Yeah, this is conceptually the same as using an UIWebView. We wouldn't spend hours figuring out how to use CGPDF* stuff if it was that easy. –  pt2ph8 Jun 23 '11 at 18:04
3  
Yeah, sure. I certainly don't present it as a complete solution. But some readers of this question may not be aware that, for some purposes, this is a reasonable solution. Updated the answer to make that clear. –  Joshua J. McKinnon Jun 26 '11 at 22:19
5  
+1 for this. My primary interest is to allow the user to view some in-app documentation that is in PDF format. I don't care about searching, highlighting or any of the other bells and whistles -- just performant PDF rendering. –  Michael G. Emmons Jul 20 '11 at 17:56
1  
My UIImage+PDF category is a quick no-nonsense PDF renderer with a built in cacheing layer. github.com/mindbrix/UIImage-PDF –  Mindbrix Jan 31 at 17:37
 CGAffineTransform currentCTM = CGContextGetCTM(context);     if
 (currentCTM.a == 1.0 && baseImage)  {
     //Calculate ideal scale
     CGFloat scaleForWidth = baseImage.size.width/self.bounds.size.width;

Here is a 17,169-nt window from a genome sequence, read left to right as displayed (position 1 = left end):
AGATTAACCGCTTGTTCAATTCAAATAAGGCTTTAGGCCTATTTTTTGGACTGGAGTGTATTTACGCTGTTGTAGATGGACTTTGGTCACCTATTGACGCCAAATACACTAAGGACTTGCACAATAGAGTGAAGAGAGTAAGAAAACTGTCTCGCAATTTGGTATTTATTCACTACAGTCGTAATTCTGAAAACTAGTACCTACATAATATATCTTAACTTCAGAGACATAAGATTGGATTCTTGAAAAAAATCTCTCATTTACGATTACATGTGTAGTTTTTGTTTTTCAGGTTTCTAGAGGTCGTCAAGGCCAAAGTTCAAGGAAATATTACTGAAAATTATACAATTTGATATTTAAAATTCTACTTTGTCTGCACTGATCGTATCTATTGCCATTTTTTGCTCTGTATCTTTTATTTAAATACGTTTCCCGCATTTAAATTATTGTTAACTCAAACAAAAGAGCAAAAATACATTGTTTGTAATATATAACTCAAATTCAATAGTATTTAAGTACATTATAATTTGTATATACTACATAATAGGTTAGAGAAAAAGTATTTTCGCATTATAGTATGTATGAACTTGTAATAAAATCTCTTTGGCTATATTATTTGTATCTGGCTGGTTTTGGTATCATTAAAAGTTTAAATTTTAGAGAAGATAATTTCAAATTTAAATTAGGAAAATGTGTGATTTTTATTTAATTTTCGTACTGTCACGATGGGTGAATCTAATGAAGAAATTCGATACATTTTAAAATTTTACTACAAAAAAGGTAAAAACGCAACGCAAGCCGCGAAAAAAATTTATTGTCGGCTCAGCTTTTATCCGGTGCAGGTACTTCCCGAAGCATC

CGFloat scaleForHeight = baseImage.size.height/self.bounds.size.height; 
     CGFloat imageScaleFactor = MAX(scaleForWidth, scaleForHeight);
     CGSize imageSize = CGSizeMake(baseImage.size.width/imageScaleFactor,
 baseImage.size.height/imageScaleFactor);
     CGRect imageRect = CGRectMake((self.bounds.size.width-imageSize.width)/2,
 (self.bounds.size.height-imageSize.height)/2, imageSize.width,
 imageSize.height);
     CGContextDrawImage(context, imageRect, [baseImage CGImage]); }  else  {
     @synchronized(issue)  { 
         CGPDFPageRef pdfPage = CGPDFDocumentGetPage(issue.pdfDoc, pageIndex+1);
         pdfToPageTransform = CGPDFPageGetDrawingTransform(pdfPage, kCGPDFMediaBox, layer.bounds, 0, true);
         CGContextConcatCTM(context, pdfToPageTransform);    
         CGContextDrawPDFPage(context, pdfPage);
     } }
share|improve this answer

protected by Brad Larson Jun 22 '13 at 17:00